It’s been just two weeks since IBM showed off the power and future of Watson in Las Vegas, and the company is at it again. This time in San Francisco, and this time with a deep developer focus.
Taking place at the Innovation Hangar in downtown San Francisco, IBM’s Watson Developer Conference was home to thousands of developers, coming from all over the world to learn about the power of cognitive technology.
Opening the event, IBM CEO Ginni Rometty set the tone for what’s to come in the world of tech.
IBM Chief Digital Officer Bob Lord made a major announcement, impacting designers, developers, data scientists, and programmers.
While the conversation centered around cognitive technology, attendees were especially interested in the topic of bots.
To say people were excited would be an understatement.
Then again, judging by how far language and tone analysis has come with IBM Watson, “excited” might be just the word needed to appropriately generate a positive sentiment data set.
The top bot-related takeaways from #WatsonDevCon
1) Developers who are building bots need to keep it simple. Don’t throw the kitchen sink at the bot dev process.
Consider the language, tone, and sentiment of users to build-in appropriate responses.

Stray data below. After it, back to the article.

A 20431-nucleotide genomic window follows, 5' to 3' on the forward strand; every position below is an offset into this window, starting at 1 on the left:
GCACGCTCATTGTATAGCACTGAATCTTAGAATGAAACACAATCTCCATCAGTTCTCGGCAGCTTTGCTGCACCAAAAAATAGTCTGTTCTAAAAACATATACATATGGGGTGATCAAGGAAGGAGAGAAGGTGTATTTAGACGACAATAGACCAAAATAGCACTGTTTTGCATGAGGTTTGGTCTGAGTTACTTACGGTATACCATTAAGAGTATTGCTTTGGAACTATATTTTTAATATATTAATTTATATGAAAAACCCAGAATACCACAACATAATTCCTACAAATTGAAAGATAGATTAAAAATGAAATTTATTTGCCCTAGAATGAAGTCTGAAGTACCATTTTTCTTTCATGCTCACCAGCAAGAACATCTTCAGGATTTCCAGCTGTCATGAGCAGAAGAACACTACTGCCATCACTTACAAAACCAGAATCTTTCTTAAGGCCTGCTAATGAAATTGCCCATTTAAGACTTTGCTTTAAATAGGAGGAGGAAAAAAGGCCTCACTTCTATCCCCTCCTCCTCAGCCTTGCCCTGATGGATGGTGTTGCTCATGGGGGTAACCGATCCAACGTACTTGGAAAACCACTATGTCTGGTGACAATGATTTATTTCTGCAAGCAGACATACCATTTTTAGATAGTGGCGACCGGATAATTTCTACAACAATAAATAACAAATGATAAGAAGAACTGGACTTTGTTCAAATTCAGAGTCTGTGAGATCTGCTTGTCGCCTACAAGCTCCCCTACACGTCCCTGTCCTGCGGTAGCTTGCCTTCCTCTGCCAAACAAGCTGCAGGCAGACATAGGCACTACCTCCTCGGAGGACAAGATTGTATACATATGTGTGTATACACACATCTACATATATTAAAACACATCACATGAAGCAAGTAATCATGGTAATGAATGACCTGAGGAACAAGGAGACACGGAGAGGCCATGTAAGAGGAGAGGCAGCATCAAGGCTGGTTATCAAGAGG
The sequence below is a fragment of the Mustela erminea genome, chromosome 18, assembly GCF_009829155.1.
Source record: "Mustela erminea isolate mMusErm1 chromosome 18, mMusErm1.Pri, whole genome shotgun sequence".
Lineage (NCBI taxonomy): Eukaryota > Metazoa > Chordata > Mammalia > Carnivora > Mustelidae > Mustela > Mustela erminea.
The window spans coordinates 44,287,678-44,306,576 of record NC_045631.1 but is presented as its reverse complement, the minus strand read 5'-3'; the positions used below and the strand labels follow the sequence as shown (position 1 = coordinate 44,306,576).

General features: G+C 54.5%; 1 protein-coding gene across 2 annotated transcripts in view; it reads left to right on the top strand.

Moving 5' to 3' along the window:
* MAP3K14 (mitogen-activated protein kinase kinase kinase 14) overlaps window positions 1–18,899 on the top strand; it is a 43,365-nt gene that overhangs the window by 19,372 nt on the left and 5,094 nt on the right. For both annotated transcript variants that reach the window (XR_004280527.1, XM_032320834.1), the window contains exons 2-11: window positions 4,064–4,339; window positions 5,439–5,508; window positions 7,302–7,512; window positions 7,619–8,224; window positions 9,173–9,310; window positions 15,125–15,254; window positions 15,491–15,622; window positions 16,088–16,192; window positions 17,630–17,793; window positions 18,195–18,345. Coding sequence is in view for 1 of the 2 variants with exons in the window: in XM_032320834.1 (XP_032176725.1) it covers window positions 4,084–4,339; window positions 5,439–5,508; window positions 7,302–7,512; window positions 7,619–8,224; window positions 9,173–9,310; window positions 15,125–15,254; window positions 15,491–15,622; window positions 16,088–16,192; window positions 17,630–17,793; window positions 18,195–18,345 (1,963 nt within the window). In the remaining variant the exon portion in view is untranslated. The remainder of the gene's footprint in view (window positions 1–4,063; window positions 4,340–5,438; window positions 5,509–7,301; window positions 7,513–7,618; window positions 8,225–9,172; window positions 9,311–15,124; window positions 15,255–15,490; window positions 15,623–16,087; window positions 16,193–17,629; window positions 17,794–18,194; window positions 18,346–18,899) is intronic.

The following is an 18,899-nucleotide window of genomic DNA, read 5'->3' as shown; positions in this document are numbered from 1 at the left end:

2) What kinds of user experiences should bots create? Conversational or intelligent conversation? These questions generated a few different perspectives from speakers at #WatsonDevCon.
First, developers need to think about how and where someone will use a bot. Some conversations don’t need to appear to be driven by intelligence if they’re just functional.
There are a few things that are important to consider in making a bot feel conversational.
Or maybe it’s more simple than that. Amir Shevat, Director of Developer Relations at Slack, said bots should pass the beer test, not the Turing test.
3) The bot revolution is just beginning.
While bots can already do a lot, panelists on the “Intelligent User Engagement with Chat Bots” panel agreed that there is much opportunity ahead in totally untouched areas and industries.
For businesses that are transitioning to use bots and cognitive technology, the opportunity for developers has become clear.
But opportunity doesn’t stop there.
The final takeaway from #WatsonDevCon: bots are poised to change more than just the world of tech, they’ll soon change tertiary industries and professions as well.